312909.0: 1(o):0010db7d2861->001d70cce905/0800
              10.45.13.244->173.22.35.38/17, tlen=45
              vhl=45, tos=00, id=60060, frag=0000, ttl=62
              udp:ports 2109->58540, len=25

You can also filter the display of information stored in the debug buffer using | incl searchpattern. E.g., suppose I wanted to dispaly just those lines for UDP data (protocol number 17) that show the source and destinations involved. I know those lines have ,17 in them, so I can use the following command:

ns5gt-> get dbuf stream | incl ",17"
  trust:192.168.2.3/61405->173.20.5.255/33554,17<Root>
  untrust:173.20.5.255/33278->10.45.13.244/2738,17<Root>
  trust:192.168.2.3/61405->173.20.5.255/33554,17<Root>
  untrust:173.20.5.255/33278->72.45.13.244/2738,17<Root>
  trust:192.168.2.3/61405->173.20.5.255/33554,17<Root>

You can even use some regular expression syntax. For instance I could use get dbuf stream | incl "untrust:.*,17" to limit the output to use those lines that contain "untrust:" followed by any character, which is represented by the "." occuring zero or more times, which is the meaning attached to the "*", then followed by ",17". I.e., I'm looking for lines that contain "untrust" followed by ",17" somewhere later on the line.

ns5gt-> get dbuf stream | incl "untrust:.*,17"
  untrust:173.20.5.255/33278->10.45.13.244/2738,17<Root>
  untrust:173.20.5.255/33278->10.45.13.244/2738,17<Root>
  untrust:173.20.5.255/33278->10.45.13.244/2738,17<Root>
  untrust:173.20.5.255/33278->10.45.13.244/2738,17<Root>
  untrust:173.20.5.255/33278->10.45.13.244/2738,17<Root>
  untrust:173.20.5.255/33278->10.45.13.244/2738,17<Root>
  untrust:173.20.5.255/33278->10.45.13.244/2738,17<Root>
  untrust:173.20.5.255/33278->10.45.13.244/2738,17<Root>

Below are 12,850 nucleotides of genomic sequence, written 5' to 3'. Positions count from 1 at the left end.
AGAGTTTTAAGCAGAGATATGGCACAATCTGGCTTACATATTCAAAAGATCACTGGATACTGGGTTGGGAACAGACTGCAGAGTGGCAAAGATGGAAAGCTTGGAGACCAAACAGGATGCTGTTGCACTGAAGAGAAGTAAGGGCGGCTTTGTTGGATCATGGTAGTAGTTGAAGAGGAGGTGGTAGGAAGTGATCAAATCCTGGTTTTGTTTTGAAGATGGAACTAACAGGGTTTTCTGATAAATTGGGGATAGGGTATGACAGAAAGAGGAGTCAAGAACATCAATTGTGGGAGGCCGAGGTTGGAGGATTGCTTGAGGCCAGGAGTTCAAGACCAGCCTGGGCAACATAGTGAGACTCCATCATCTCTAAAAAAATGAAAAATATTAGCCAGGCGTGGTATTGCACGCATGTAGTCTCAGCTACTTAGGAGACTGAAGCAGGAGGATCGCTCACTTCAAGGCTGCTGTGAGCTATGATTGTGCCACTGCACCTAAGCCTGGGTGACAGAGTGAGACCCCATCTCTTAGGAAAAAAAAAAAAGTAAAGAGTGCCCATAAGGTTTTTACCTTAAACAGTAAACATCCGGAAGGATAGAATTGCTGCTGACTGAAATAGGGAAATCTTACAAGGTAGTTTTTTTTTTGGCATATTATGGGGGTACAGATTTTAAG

untrust:173.20.5.255/33278->10.45.13.244/2738,17<Root>

You can also use the get dbuf mem command to view the data stored in the debug buffer, which will show the data in hex format as well as ASCII.

ns5gt-> get dbuf mem
====32768
32 37 38 36 28 30 61 65 32 29 2c 20 40 30 33 63     2786(0ae2),.@03c
31 33 63 33 30 0d 0a 20 20 70 61 63 6b 65 74 20     13c30....packet.
70 61 73 73 65 64 20 73 61 6e 69 74 79 20 63 68     passed.sanity.ch
65 63 6b 2e 0d 0a 20 20 75 6e 74 72 75 73 74 3a     eck.....untrust:
31 37 33 2e 32 30 2e 35 2e 32 35 35 2f 33 33 35     173.20.5.255/335
31 35 2d 3e 31 30 2e 34 35 2e 31 33 2e 32 34 34     15->10.45.13.244
2f 31 39 36 38 2c 31 37 3c 52 6f 6f 74 3e 0d 0a     /1968,17<Root>..
20 20 73 65 6c 66 20 63 68 65 63 6b 2c 20 6e 6f     ..self.check,.no
74 20 66 6f 72 20 75 73 0d 0a 20 20 63 68 6f 73     t.for.us....chos
65 20 69 6e 74 65 72 66 61 63 65 20 75 6e 74 72     e.interface.untr
75 73 74 20 61 73 20 69 6e 63 6f 6d 69 6e 67 20     ust.as.incoming.
6e 61 74 20 69 66 2e 0d 0a 20 20 70 61 63 6b 65     nat.if.....packe
74 20 64 72 6f 70 70 65 64 3a 20 66 6f 72 20 73     t.dropped:.for.s
65 6c 66 20 62 75 74 20 6e 6f 74 20 69 6e 74 65     elf.but.not.inte
72 65 73 74 65 64 0d 0a 2a 2a 2a 2a 2a 2a 20 33     rested..******.3
32 30 35 33 30 2e 30 3a 20 3c 54 72 75 73 74 2f     20530.0:.<Trust/
74 72 75 73 74 3e 20 70 61 63 6b 65 74 20 72 65     trust>.packet.re
63 65 69 76 65 64 20 5b 34 38 5d 2a 2a 2a 2a 2a     ceived.[48]*****
2a 0d 0a 20 20 69 70 69 64 20 3d 20 35 30 32 34     *....ipid.=.5024
36 28 63 34 34 36 29 2c 20 40 30 33 63 62 32 66     6(c446),.@03cb2f
62 30 0d 0a 20 20 70 61 63 6b 65 74 20 70 61 73     b0....packet.pas
--- more ---

You can hit the spacebar or other keys to page through the data or hit q to quit.

If you want to clear out any captured data, unset all filters, and turn debugging off when you are finished with your debugging activity, you could enter the following sequence of commands:

ns5gt-> clear dbuf
ns5gt-> get ffilter
Flow filter based on:
id:0 src ip 173.20.5.255
ns5gt-> undebug all
ns5gt-> unset ff
filter 0 removed

References:

  1. NetScreen+debug
    Geek2Live: NetScreen debug Illustrated
  2. Debugging ScreenOS on Juniper Netscreen
    By: Greg Ferro Date: March 11, 2008 Etherealmind.com

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Created: Tuesday April 14, 2009